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Unified communications Battle Royale: Cisco, Avaya feel the heat from Microsoft Lync

Tim Greene | Feb. 22, 2013
It seems Microsoft's unified communications system Lync is becoming so popular among businesses that it is the No.1 threat to the top vendors Cisco and Avaya. Cisco this week launched an online blogging campaign to point out Lync's shortcomings, and Avaya volunteered a nearly identical list of what it perceives as Lync limitations.

For its part Avaya raises these issues plus a few more. It questions whether Lync is resilient enough to provide 99.999% uptime for telephony services, long the industry standard among telecom carriers, says Vincenzo Signore, vice president of marketing at Avaya.

He says Microsoft's video collaboration in Lync won't support as many on-screen images of other participants as Avaya's Aura platform and by requiring longer contract commitments for enterprise support may force businesses to be locked in to Microsoft.

Signore cites a Nemertes study that finds Lync's first-year total costs are higher than those for any of the top contenders [see graphic]. While Lync client access licenses may be inexpensive other costs - capital, implementation, operational - jack up the price.

In presentations at Lync Conference 2013 Microsoft executives made several announcements that address some of these concerns. "Microsoft filled some major holes," Lazar says.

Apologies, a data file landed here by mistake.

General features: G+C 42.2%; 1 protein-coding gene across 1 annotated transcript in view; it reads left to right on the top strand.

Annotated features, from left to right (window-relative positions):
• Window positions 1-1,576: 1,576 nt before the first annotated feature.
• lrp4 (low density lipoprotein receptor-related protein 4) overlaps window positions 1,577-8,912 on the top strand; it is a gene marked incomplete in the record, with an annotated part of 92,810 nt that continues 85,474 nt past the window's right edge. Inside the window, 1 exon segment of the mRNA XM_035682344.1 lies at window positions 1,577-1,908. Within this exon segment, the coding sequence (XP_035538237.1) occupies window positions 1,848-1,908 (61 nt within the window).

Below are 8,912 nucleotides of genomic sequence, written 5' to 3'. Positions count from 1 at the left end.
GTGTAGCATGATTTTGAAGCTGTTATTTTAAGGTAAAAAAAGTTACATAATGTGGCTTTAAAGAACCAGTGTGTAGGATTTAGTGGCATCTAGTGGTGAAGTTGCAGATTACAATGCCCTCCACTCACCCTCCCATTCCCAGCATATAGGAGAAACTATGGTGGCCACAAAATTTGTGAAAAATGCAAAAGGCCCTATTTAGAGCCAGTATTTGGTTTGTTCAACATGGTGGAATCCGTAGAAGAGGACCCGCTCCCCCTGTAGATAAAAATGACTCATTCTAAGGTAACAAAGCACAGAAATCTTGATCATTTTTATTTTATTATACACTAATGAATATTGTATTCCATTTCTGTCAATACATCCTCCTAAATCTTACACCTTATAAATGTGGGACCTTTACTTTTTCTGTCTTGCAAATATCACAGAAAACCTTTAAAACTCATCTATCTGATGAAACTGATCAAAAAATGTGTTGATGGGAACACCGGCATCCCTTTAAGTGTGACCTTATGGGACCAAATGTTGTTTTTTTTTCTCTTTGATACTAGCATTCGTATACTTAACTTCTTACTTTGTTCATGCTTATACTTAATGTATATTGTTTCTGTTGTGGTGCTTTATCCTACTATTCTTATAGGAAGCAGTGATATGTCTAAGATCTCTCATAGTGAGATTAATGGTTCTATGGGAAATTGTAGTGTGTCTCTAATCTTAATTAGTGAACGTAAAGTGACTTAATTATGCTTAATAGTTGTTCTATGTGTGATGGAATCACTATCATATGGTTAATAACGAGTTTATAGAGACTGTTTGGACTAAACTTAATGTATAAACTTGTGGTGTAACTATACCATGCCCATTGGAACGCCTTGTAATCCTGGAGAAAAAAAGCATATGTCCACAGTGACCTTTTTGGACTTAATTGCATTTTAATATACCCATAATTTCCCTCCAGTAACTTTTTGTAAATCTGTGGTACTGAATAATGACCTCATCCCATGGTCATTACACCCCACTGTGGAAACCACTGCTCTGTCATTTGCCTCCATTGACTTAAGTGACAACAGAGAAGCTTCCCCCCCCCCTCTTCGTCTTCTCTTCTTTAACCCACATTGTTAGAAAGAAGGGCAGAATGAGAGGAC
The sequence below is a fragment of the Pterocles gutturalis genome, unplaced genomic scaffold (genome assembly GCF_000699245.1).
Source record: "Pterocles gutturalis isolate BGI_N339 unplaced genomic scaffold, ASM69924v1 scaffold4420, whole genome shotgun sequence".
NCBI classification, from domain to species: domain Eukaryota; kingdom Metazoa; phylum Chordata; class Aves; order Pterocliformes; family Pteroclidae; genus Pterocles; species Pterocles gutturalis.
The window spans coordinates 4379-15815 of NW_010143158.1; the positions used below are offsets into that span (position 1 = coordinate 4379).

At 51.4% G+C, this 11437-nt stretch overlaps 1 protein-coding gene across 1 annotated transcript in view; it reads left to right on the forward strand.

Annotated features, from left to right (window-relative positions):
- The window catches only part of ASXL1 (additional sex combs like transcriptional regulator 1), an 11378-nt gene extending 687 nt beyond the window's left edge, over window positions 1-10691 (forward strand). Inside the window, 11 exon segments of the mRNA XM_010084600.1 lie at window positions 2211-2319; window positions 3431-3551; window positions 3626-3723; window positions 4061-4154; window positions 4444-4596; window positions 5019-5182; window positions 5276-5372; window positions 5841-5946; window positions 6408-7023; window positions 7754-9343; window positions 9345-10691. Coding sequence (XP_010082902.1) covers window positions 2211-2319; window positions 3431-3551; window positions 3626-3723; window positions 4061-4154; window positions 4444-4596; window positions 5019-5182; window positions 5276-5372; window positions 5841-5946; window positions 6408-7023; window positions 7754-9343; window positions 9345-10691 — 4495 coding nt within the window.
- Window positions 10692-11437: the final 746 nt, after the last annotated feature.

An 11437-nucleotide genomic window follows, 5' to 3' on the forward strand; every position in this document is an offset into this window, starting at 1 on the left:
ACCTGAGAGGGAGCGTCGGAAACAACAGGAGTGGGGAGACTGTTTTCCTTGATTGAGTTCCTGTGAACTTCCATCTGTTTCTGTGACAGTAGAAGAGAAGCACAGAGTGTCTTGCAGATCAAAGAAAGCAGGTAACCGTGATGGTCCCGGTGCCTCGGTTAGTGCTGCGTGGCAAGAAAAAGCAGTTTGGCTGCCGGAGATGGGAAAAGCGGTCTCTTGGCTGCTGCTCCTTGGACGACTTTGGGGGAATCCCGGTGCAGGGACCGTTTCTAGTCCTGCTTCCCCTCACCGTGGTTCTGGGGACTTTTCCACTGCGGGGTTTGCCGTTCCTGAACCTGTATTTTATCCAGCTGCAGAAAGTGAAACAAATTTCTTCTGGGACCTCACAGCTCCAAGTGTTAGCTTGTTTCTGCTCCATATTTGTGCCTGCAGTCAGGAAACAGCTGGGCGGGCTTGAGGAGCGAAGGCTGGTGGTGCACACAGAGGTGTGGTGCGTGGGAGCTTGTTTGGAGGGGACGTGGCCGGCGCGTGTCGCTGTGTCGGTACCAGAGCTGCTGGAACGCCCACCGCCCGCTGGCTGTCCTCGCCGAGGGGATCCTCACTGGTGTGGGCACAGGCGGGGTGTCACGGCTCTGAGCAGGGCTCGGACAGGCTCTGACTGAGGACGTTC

The most gaping of these is a lack of broad support for mobile devices. Microsoft announced support for voice and video over iPhones and Android devices, as well as the capability to handle voice over Wi-Fi, Lazar says, along with administration tools to use Wi-Fi when available vs. cellular connections as a cost saving measure. "That takes away one Cisco line of attack - 'Good luck using Lync on an iPad,'" Lazar says.

Microsoft needed a Web client that lets Mac devices participate in meetings, and having one takes a good talking point away from Cisco and other competitors, Lazar says.

Skype integration with Lync for voice calls and a promise to include video calls in are attractive to business users, Lazar says. Skype remains an annoyance to Cisco, Avaya, IBM and others because their VoIP platforms are not integrated with it. That's significant to businesses in which Skype has become a de facto standard for business communication, he says.

Microsoft says it will integrate Lync fully with Office 365, its cloud application service, which would address another of Cisco's criticisms. But Lazar says it's been promised before, so keep an eye on whether it's delivered.

Lync does lack a collaboration vision, Lazar says, in which Lync is integrated with other Microsoft platforms such as SharePoint and Yammer. But Microsoft seems willing to forego that and remain focused on competing for enterprise voice business. "They think that's where their win is," he says

Lync's attractiveness breaks down when it comes to mobile devices because it lacks a unified client. Customers with an Avaya mobile client but a Lync IM client force end users into switching among separate applications when they want to shift from one mode of communication to the other, Lazar says, "That's not really user friendly."


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